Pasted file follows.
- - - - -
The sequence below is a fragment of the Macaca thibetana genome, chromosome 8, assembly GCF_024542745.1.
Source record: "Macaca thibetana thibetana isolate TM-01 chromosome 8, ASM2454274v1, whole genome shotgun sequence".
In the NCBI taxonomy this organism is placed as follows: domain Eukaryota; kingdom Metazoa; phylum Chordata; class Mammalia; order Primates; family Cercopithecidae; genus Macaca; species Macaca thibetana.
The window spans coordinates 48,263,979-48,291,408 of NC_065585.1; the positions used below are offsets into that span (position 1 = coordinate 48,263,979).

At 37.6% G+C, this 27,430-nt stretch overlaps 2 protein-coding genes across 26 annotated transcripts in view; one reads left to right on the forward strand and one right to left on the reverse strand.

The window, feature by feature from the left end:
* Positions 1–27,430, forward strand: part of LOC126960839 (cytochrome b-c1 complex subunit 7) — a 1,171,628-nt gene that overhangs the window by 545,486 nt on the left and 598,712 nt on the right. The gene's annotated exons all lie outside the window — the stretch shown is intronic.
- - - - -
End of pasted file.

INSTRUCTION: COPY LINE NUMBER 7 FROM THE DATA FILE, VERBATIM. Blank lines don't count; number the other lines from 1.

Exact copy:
* Positions 1–27,430, forward strand: part of LOC126960839 (cytochrome b-c1 complex subunit 7) — a 1,171,628-nt gene that overhangs the window by 545,486 nt on the left and 598,712 nt on the right. The gene's annotated exons all lie outside the window — the stretch shown is intronic.